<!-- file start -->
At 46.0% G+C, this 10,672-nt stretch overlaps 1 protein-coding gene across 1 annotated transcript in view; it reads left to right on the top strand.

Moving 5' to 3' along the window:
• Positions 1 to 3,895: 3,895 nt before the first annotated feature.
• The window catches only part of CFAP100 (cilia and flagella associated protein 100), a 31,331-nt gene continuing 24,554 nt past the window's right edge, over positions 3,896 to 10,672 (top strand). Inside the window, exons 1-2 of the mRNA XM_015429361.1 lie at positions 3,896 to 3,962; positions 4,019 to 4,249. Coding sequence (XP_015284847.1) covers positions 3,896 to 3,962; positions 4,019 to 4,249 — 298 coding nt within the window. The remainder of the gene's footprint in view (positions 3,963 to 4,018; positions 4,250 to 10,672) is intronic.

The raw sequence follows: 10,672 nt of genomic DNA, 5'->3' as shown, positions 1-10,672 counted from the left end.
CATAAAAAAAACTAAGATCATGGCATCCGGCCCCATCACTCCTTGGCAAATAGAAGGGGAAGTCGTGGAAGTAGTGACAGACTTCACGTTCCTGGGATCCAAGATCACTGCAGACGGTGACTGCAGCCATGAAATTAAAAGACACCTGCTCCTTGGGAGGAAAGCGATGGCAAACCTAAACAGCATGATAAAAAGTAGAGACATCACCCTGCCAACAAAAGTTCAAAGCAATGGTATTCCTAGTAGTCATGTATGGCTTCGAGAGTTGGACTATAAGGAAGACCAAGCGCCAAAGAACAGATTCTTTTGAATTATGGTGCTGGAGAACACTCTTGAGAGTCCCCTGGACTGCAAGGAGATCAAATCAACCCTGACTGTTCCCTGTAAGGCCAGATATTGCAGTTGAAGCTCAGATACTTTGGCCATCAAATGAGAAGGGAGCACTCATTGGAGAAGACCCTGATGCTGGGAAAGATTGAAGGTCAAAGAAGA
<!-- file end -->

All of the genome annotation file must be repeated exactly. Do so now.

At 46.0% G+C, this 10,672-nt stretch overlaps 1 protein-coding gene across 1 annotated transcript in view; it reads left to right on the top strand.

Moving 5' to 3' along the window:
• Positions 1 to 3,895: 3,895 nt before the first annotated feature.
• The window catches only part of CFAP100 (cilia and flagella associated protein 100), a 31,331-nt gene continuing 24,554 nt past the window's right edge, over positions 3,896 to 10,672 (top strand). Inside the window, exons 1-2 of the mRNA XM_015429361.1 lie at positions 3,896 to 3,962; positions 4,019 to 4,249. Coding sequence (XP_015284847.1) covers positions 3,896 to 3,962; positions 4,019 to 4,249 — 298 coding nt within the window. The remainder of the gene's footprint in view (positions 3,963 to 4,018; positions 4,250 to 10,672) is intronic.

The raw sequence follows: 10,672 nt of genomic DNA, 5'->3' as shown, positions 1-10,672 counted from the left end.
CATAAAAAAAACTAAGATCATGGCATCCGGCCCCATCACTCCTTGGCAAATAGAAGGGGAAGTCGTGGAAGTAGTGACAGACTTCACGTTCCTGGGATCCAAGATCACTGCAGACGGTGACTGCAGCCATGAAATTAAAAGACACCTGCTCCTTGGGAGGAAAGCGATGGCAAACCTAAACAGCATGATAAAAAGTAGAGACATCACCCTGCCAACAAAAGTTCAAAGCAATGGTATTCCTAGTAGTCATGTATGGCTTCGAGAGTTGGACTATAAGGAAGACCAAGCGCCAAAGAACAGATTCTTTTGAATTATGGTGCTGGAGAACACTCTTGAGAGTCCCCTGGACTGCAAGGAGATCAAATCAACCCTGACTGTTCCCTGTAAGGCCAGATATTGCAGTTGAAGCTCAGATACTTTGGCCATCAAATGAGAAGGGAGCACTCATTGGAGAAGACCCTGATGCTGGGAAAGATTGAAGGTCAAAGAAGA